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Archive | April, 2018

Have you seen this man?

Dr. Steven Scranton has gone missing. Courtesy photo.

UPDATE: SATURDAY, APRIL 28, 2018 4:37 p.m.

The body of Dr. Steven Scranton has been found.  As a result of the media coverage, the police received a tip on the possible location of his vehicle in Montcalm County. The Montcalm County Sheriff’s Office investigated the tip and located the vehicle in their jurisdiction. A short time later Dr. Scranton was located deceased a short distance from where the vehicle was located. No foul play is suspected at this time.


A rehab doctor that was charged with criminal sexual conduct and is awaiting trial has gone missing.

Dr. Steven Edward Scranton was charged on January 30 with Criminal Sexual Conduct involving some of his patients. He bonded out and was awaiting trial.

According to the Kent County Sheriff Department, Dr. Scranton left his home in Cannon Township in his vehicle on April 25, 2018, at 10:19 p.m., and police believe he is suicidal. “We used all traditional investigative techniques to locate him and have been unsuccessful, so we are now asking for the public’s help,” said police, in a release. “We do not believe he has the intent to harm anyone else, but he did leave his home with a rifle so we ask anyone that locates him or his vehicle to call their local police agency to investigate further.”

Dr. Scranton is described as a white male, 65 years old, 5’11”, 195 Pounds, glasses, white hair (balding) and hazel eyes. He was last seen wearing a gray Northface Jacket, and jeans. He was driving a gray 2015 Dodge Ram Longhorn, Four-Door Extended Cab, MI Plate #DHM5056. Anyone with information is asked to call the Kent County Sheriff Department at 616-632-6357 or Silent Observer at 616-774-2345.


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CS Museum to feature bridal gowns in annual tour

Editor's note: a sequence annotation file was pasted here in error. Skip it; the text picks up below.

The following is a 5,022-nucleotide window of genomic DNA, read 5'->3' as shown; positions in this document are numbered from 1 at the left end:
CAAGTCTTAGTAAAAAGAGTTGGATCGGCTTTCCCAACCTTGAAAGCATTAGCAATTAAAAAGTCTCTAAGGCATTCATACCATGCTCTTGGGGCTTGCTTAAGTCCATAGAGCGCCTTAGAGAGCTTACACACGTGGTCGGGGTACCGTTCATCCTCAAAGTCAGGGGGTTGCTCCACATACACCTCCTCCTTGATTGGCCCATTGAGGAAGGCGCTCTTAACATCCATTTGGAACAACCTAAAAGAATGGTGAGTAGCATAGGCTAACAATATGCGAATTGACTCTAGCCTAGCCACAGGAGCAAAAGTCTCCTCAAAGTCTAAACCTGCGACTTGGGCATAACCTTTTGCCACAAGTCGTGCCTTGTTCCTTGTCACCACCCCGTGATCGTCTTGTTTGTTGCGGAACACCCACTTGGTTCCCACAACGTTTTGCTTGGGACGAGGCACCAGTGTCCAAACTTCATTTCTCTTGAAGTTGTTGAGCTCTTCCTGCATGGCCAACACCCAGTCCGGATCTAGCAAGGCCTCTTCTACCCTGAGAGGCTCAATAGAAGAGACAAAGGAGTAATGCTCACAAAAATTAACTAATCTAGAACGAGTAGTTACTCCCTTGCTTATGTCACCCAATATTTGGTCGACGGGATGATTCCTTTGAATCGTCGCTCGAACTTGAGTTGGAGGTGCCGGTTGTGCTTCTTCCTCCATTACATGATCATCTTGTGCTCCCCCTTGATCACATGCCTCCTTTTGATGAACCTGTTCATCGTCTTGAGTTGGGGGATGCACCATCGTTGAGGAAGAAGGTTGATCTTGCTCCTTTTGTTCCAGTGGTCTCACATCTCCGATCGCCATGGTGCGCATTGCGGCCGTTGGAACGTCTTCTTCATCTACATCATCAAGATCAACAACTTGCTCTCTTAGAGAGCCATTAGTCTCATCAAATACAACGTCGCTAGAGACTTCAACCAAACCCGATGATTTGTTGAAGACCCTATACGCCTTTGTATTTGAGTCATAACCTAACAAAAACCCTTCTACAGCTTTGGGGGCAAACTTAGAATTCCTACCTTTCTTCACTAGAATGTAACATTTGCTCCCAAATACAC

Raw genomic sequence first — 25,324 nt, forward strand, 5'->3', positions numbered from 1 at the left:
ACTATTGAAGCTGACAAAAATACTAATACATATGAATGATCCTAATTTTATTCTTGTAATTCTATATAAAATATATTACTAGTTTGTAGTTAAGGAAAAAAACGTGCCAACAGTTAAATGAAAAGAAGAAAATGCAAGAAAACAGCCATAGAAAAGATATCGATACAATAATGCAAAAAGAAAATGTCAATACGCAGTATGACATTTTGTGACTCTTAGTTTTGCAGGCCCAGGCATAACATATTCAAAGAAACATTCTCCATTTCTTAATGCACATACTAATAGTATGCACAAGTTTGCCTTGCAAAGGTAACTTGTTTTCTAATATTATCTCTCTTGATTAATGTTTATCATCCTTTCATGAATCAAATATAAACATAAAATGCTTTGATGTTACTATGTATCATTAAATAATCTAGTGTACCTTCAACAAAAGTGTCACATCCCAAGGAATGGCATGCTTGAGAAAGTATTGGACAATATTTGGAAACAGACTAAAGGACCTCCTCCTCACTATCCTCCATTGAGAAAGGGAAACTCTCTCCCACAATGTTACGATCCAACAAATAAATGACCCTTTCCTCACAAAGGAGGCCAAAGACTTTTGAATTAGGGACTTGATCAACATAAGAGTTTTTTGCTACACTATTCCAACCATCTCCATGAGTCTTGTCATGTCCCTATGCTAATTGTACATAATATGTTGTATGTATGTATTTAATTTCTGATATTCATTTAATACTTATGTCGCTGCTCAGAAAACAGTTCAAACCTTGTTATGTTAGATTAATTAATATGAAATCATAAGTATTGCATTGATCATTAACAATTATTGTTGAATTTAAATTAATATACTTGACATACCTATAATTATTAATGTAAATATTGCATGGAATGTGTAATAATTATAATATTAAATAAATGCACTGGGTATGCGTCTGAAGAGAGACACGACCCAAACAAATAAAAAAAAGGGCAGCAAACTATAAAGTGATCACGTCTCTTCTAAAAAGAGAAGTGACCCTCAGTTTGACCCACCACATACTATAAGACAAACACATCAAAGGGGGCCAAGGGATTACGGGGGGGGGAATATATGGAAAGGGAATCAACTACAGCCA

Spring Into the Past Tour of Museums May 5 and 6

This 1940s style wedding dress, worn by Arlene (Shick) Wesche on her wedding day in 1950, will be on display at the Cedar Springs Historical Museum May 5 and 6. Post photo by J. Reed.

By Judy Reed

Beachwear, bustles, and bridal gowns! A variety of timeless “Fashions Through the Ages” will be visible in the museums of the Tri-River Historical Museum Network during their annual “Spring Into the Past” tour May 5 and 6. 

The Cedar Springs Historical Museum, which is part of the Tri-River network, will feature bridal gowns and wedding attire from 1890, 1910, the 1940s, and the 1970s.

“Last year we featured clothing from different time periods,” said Museum Director Sharon Jett. “But when this new wedding dress came in, we thought it might be a good time to feature the wedding dresses we have.”

The dress Jett referred to is a beautiful 1940s era wedding dress donated by the Wesche family. It was worn by Arlene (Shick) Wesche when she said, “I do!” to the love her life, August (Bud) Wesche, on June 23, 1950, at the First Baptist Church in Cedar Springs. They resided in Cedar Springs for 64 years, where they raised four children, Daniel, Linda, Gregg, and Sandra. The dress became a family heirloom, and was worn by both of Arlene’s daughters and a sister-in-law as well.

This 1890s era wedding attire doubled as a dress that could also be worn to church. Post photo by J. Reed.

The museum will also be showing two wedding dresses from 1890, both black. One was worn by the grandmother of Mike Race, and the other is a simple dress which could also be worn to church. “If a family wasn’t especially wealthy, they often bought a dress that was dark so they could also wear it as their Sunday best,” noted Jett.